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Activité 1 : Compréhension écrite
« It is tempting to blame the internet, populists or foreign trolls for flooding our otherwise rational society with lies. But this underestimates the scale of the technological and philosophical transformations that are under way. The single biggest change in our public sphere is that we now have an unimaginable excess of news and content, where once we had scarcity. Suddenly, the analogue channels and professions we depended on for our knowledge of the world have come to seem partial, slow and dispensable.
And yet, contrary to initial hype surrounding big data, the explosion of information available to us is making it harder, not easier, to achieve consensus on truth. As the quantity of information increases, the need to pick out bite-size pieces of content rises accordingly. In this radically sceptical age, questions of where to look, what to focus on and who to trust are ones that we increasingly seek to answer for ourselves, without the help of intermediaries. This is a liberation of sorts, but it is also at the heart of our deteriorating confidence in public institutions.
The current threat to democracy is often seen to emanate from new forms of propaganda, with the implication that lies are being deliberately fed to a naive and over-emotional public. The simultaneous rise of populist parties and digital platforms has triggered well-known anxieties regarding the fate of truth in democratic societies. Fake news and internet echo chambers are believed to manipulate and ghettoise certain communities, for shadowy ends. Key groups – millennials or the white working-class, say – are accused of being easily persuadable, thanks to their excessive sentimentality.
This diagnosis exaggerates old-fashioned threats while overlooking new phenomena. Over-reliant on analogies to 20th century totalitarianism, it paints the present moment as a moral conflict between truth and lies, with an unthinking public passively consuming the results. But our relationship to information and news is now entirely different: it has become an active and critical one, that is deeply suspicious of the official line. Nowadays, everyone is engaged in spotting and rebutting propaganda of one kind or another, curating our news feeds, attacking the framing of the other side and consciously resisting manipulation. In some ways, we have become too concerned with truth, to the point where we can no longer agree on it. The very institutions that might once have brought controversies to an end are under constant fire for their compromises and biases.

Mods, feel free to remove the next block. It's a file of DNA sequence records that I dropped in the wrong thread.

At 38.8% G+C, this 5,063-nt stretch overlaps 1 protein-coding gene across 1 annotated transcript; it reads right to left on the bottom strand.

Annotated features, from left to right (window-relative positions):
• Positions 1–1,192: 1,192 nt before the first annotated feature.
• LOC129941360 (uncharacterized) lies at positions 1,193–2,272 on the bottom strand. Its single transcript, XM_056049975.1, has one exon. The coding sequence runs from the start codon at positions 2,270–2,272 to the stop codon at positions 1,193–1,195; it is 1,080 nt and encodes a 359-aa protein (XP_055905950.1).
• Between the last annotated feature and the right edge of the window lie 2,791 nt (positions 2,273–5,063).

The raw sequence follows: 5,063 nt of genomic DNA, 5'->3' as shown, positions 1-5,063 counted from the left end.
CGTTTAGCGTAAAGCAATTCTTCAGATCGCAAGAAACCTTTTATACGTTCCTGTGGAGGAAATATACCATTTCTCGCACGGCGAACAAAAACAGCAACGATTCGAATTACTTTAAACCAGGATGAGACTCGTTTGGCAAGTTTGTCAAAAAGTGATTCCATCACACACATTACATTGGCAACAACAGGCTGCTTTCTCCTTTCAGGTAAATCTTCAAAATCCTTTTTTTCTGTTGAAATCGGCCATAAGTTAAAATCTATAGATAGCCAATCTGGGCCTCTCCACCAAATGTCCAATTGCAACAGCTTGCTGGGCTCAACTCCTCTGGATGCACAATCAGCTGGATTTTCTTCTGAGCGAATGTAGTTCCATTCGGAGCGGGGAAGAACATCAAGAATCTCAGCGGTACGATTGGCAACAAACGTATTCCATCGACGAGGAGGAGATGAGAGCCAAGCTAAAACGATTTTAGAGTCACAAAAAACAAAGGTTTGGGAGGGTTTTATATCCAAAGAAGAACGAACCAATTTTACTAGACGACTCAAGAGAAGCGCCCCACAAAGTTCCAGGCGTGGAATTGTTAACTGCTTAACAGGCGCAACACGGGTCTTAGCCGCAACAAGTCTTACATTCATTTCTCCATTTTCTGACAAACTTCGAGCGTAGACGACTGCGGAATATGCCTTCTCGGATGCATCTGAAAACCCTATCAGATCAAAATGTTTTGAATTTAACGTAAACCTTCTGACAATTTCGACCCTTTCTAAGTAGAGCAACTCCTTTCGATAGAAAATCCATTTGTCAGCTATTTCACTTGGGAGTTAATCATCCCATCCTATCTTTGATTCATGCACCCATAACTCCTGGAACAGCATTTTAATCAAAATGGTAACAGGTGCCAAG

The threat of misinformation and propaganda should not be denied. As the scholars Yochai Benkler, Robert Faris and Hal Roberts have shown in their book Network Propaganda, there is now a self-sustaining information ecosystem on the American right through which conspiracy theories and untruths get recycled, between Breitbart, Fox News, talk radio and social media. Meanwhile, the anti-axx movement is becoming a serious public health problem across the world, aided by the online circulation of conspiracy theories and pseudo-science. This is a situation where simple misinformation poses a serious threat to society.
But away from these eye-catching cases, things look less clear-cut. The majority of people in northern Europe still regularly encounter mainstream news and information. Britain is a long way from the US experience, thanks principally to the presence of the BBC, which, for all its faults, still performs a basic function in providing a common informational experience. It is treated as a primary source of news by 60% of people in the UK. Even 42% of Brexit party and Ukip voters get their news from the BBC »
Ce texte est extrait du journal Britannique The Guardians, il a été écrit Wiliam Davies et a été publié le 19 Septembre 2019. Le titre de l’article est : Why can’t we agree on what’s true any more?
“Why can’t we agree on what’s true any more?”, The guardians, Thu 19 Sep 2019 06.00 BST.
Questions sur le texte
Une fois que vous avez lu ce texte, prenez une feuille et entrainez vous, voici deux questions qui vous servions pour vous entrainer à vos examens :
– Comment les informations en ligne ont-elles changé notre relation aux informations en général ?
Citez deux changements et expliquez-les
– Selon l’auteur, ces deux changements sont-ils mauvais pour la société ?
Voit-il des raisons d’être optimiste ?
Activité 2 : Texte à trous
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